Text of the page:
It’s Buster Keaton’s birthday today.
As a small boy with a talent for acrobatics (and a high tolerance for pain), Keaton performed with his parents in a family act (an act notorious for its wild violence) before launching off on his own. Getting into movies was not a natural leap (so to speak) for Keaton. He wasn’t sure what cinema would be all about and how he could fit into it. Well, he figured it out. Keaton grasped the possibilities of the new medium in a way many others didn’t, predicting (without even knowing it) where it would eventually go.
As a performer, no one can touch him. He’s on some weird almost inhuman plane: hilariously funny, unbelievably inventive, yet with that strange strain of sadness coursing through all of it, real sadness, not kitschy pantomime sadness.
In early 2022, I had the great pleasure of interviewing Dana Stevens about her marvelous book Camera Man for Ebert. Dana knows her stuff, and has been steeped in Buster-love for decades, and this really shines through in her book. Marc Maron had her on his podcast to talk about Buster. I love it when good things happen for good people. (Dana is a friend, colleague, and fellow NYFCC member.)
Keaton’s appeal crosses centuries, cultural lines, it appeals to all ages. I am thinking now of my nephew Cashel, age 10, watching a Buster Keaton movie on his laptop and laughing so loudly and so hard that I thought he would fall off of his chair.
James Agee’s four-part essay on silent comedy actors (“Comedy’s Greatest Era”) in Life magazine (included in James Agee: Film Writing and Selected Journalism (Library of America)) was a watershed moment for film criticism and American culture. The essay launched, almost single-handedly, a resurgence of interest in silent comedies which could not be easily rented or seen at that time in the days before private VCRs or even late-night television. Movie houses began running silent comedy festivals. Audiences packed into the galleries. Agee writes, on Keaton:
Very early in [Keaton’s] movie career friends asked him why he never smiled on the screen. He didn’t realize he didn’t. He had got the dead-pan habit in variety; on the screen he had merely been so hard at work it had never occurred to him there was anything to smile about. Now he tried it just once and never again. He was by his whole style and nature so much the most deeply “silent” of the silent comedians that even a smile was as deafeningly out of key as a yell. In a way his pictures are like a transcendent juggling act in which it seems that the whole universe is in exquisite flying motion and the one point of repose is the juggler’s effortless, uninterested face.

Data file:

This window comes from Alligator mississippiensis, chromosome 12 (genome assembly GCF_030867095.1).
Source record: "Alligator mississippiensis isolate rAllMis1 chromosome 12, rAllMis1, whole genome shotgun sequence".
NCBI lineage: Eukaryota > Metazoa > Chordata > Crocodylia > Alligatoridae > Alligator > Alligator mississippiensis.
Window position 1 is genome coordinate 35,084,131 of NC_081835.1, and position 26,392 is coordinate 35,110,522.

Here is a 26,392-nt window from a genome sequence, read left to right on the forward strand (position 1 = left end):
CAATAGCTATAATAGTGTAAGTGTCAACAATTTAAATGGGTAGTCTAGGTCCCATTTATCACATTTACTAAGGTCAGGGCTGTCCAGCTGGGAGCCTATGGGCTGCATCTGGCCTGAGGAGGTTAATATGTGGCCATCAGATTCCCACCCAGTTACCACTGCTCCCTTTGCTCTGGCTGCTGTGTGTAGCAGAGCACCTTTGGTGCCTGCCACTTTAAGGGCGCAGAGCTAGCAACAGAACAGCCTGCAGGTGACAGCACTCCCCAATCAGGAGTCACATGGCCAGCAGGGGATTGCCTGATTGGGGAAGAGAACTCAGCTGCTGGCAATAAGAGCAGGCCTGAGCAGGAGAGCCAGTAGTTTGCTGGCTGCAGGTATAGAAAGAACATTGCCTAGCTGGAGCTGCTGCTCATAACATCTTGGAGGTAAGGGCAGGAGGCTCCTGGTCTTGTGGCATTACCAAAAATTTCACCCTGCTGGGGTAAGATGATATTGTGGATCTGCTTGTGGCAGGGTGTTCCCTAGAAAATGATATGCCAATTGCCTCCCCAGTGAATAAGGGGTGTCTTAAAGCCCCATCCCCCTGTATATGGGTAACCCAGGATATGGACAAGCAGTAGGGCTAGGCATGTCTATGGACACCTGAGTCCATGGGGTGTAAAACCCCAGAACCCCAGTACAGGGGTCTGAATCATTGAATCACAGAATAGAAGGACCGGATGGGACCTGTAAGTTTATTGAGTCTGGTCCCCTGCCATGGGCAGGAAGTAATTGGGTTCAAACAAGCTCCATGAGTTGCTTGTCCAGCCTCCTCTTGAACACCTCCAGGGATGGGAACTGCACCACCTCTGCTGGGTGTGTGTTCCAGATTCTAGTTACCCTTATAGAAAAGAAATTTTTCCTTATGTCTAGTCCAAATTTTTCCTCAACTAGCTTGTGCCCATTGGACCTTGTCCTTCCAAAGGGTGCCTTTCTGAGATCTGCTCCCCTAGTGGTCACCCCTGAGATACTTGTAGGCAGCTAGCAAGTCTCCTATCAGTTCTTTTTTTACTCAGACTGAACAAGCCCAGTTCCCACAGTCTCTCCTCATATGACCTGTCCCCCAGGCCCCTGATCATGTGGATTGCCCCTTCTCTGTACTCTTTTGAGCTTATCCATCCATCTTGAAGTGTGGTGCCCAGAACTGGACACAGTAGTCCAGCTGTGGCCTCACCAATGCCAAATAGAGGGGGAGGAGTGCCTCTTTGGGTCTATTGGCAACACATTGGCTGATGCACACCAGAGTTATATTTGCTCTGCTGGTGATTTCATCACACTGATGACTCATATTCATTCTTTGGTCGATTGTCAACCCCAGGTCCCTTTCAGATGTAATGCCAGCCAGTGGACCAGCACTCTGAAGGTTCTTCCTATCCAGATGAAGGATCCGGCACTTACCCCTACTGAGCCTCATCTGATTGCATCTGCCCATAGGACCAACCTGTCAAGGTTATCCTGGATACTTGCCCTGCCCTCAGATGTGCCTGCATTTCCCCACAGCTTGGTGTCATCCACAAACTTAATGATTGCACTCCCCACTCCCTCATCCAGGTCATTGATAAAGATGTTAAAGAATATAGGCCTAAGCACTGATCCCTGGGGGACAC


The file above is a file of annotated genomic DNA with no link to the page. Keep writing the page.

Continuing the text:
Keaton’s face ranked almost with Lincoln’s as an early American archetype; it was haunting, handsome, almost beautiful, yet it was irreducibly funny; he improved matters by topping it off with a deadly horizontal hat, as flat and thin as a phonograph record. One can never forget Keaton wearing it, standing erect at the prow as his little boat is being launched. The boat goes grandly down the skids and, just as grandly, straight on to the bottom. Keaton never budges. The last you see of him, the water lifts the hat off the stoic head and it floats away.
Keaton read Agee’s essay and called out that Abraham Lincoln line, saying he wasn’t sure if Lincoln would like the comparison but he was very pleased with it!
People line up in Chaplin camps or Keaton camps (seems silly to me: life is not “either/or”. It is “both/and.” While personal preferences come into play, there is no need to take sides). True, though, that those who care for Keaton – to quote Agee again – “cannot care mildly”.
There are so many favorite and famous scenes, but I must point to the masterpiece in Spite Marriage, Keaton’s last silent comedy, where a newlywed Buster attempts to get his drunken new wife (Dorothy Sebastian) into bed on their honeymoon. The sequence gets funnier and funnier and funnier as it goes on. BOTH of them kill it. He, of course, is phenomenal – but watch HER work. (Keaton was known for using women as co-conspirators and partners in the action. See The General. Chaplin had a more sentimentalized Victorian view of women. Keaton, again, was modern. So watch this. This is a shared pantomime, created by the both of them, and it is absolutely brilliant.
The story of the filming of Spite Marriage is an interesting one. Stephen Winer wrote an in-depth essay for Criterion about it.
And let’s end with an avalanche. Yes, a papier mache avalanche, but no less real because of this. This sequence from Seven Chances is as funny the 50th time as the first:
No, let’s end with his influence, which reaches to the farthest end of the universe:
Johnny Knoxville. Carrying Buster’s torch into the 21st century.